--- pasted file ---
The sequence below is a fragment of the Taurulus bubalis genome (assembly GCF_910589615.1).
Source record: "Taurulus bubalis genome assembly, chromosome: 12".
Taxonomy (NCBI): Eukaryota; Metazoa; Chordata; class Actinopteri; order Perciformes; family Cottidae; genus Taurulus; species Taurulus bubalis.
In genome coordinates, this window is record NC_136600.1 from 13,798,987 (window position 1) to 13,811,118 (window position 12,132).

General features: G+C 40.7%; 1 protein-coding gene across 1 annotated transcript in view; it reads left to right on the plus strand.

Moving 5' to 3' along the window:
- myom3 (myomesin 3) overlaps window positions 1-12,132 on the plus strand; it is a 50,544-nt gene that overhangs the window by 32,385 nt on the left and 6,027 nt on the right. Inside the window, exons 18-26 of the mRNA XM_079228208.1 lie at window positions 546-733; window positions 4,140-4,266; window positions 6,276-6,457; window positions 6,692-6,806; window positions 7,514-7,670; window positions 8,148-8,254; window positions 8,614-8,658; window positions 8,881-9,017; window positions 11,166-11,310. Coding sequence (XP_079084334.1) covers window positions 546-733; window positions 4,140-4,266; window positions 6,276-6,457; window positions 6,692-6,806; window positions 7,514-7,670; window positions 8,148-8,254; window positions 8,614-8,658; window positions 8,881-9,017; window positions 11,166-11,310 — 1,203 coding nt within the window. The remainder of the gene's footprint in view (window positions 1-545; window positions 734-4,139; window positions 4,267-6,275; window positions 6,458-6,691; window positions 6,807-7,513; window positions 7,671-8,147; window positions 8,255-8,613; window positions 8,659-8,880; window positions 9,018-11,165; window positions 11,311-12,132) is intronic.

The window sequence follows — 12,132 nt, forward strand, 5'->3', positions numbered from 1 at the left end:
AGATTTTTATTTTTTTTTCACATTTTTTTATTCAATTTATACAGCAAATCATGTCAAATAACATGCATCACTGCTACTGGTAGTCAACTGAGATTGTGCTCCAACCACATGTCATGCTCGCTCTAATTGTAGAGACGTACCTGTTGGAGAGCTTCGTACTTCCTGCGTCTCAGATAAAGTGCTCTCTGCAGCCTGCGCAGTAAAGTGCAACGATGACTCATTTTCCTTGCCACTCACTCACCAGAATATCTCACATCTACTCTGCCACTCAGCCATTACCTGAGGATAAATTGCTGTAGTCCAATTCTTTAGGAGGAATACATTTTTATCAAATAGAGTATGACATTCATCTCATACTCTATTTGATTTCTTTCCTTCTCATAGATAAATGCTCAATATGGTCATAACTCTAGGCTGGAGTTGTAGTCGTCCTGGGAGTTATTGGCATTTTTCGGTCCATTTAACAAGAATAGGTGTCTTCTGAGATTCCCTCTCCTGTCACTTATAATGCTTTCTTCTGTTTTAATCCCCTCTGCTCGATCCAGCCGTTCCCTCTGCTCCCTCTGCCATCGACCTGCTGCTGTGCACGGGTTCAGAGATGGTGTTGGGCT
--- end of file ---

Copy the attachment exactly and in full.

The sequence below is a fragment of the Taurulus bubalis genome (assembly GCF_910589615.1).
Source record: "Taurulus bubalis genome assembly, chromosome: 12".
Taxonomy (NCBI): Eukaryota; Metazoa; Chordata; class Actinopteri; order Perciformes; family Cottidae; genus Taurulus; species Taurulus bubalis.
In genome coordinates, this window is record NC_136600.1 from 13,798,987 (window position 1) to 13,811,118 (window position 12,132).

General features: G+C 40.7%; 1 protein-coding gene across 1 annotated transcript in view; it reads left to right on the plus strand.

Moving 5' to 3' along the window:
- myom3 (myomesin 3) overlaps window positions 1-12,132 on the plus strand; it is a 50,544-nt gene that overhangs the window by 32,385 nt on the left and 6,027 nt on the right. Inside the window, exons 18-26 of the mRNA XM_079228208.1 lie at window positions 546-733; window positions 4,140-4,266; window positions 6,276-6,457; window positions 6,692-6,806; window positions 7,514-7,670; window positions 8,148-8,254; window positions 8,614-8,658; window positions 8,881-9,017; window positions 11,166-11,310. Coding sequence (XP_079084334.1) covers window positions 546-733; window positions 4,140-4,266; window positions 6,276-6,457; window positions 6,692-6,806; window positions 7,514-7,670; window positions 8,148-8,254; window positions 8,614-8,658; window positions 8,881-9,017; window positions 11,166-11,310 — 1,203 coding nt within the window. The remainder of the gene's footprint in view (window positions 1-545; window positions 734-4,139; window positions 4,267-6,275; window positions 6,458-6,691; window positions 6,807-7,513; window positions 7,671-8,147; window positions 8,255-8,613; window positions 8,659-8,880; window positions 9,018-11,165; window positions 11,311-12,132) is intronic.

The window sequence follows — 12,132 nt, forward strand, 5'->3', positions numbered from 1 at the left end:
AGATTTTTATTTTTTTTTCACATTTTTTTATTCAATTTATACAGCAAATCATGTCAAATAACATGCATCACTGCTACTGGTAGTCAACTGAGATTGTGCTCCAACCACATGTCATGCTCGCTCTAATTGTAGAGACGTACCTGTTGGAGAGCTTCGTACTTCCTGCGTCTCAGATAAAGTGCTCTCTGCAGCCTGCGCAGTAAAGTGCAACGATGACTCATTTTCCTTGCCACTCACTCACCAGAATATCTCACATCTACTCTGCCACTCAGCCATTACCTGAGGATAAATTGCTGTAGTCCAATTCTTTAGGAGGAATACATTTTTATCAAATAGAGTATGACATTCATCTCATACTCTATTTGATTTCTTTCCTTCTCATAGATAAATGCTCAATATGGTCATAACTCTAGGCTGGAGTTGTAGTCGTCCTGGGAGTTATTGGCATTTTTCGGTCCATTTAACAAGAATAGGTGTCTTCTGAGATTCCCTCTCCTGTCACTTATAATGCTTTCTTCTGTTTTAATCCCCTCTGCTCGATCCAGCCGTTCCCTCTGCTCCCTCTGCCATCGACCTGCTGCTGTGCACGGGTTCAGAGATGGTGTTGGGCT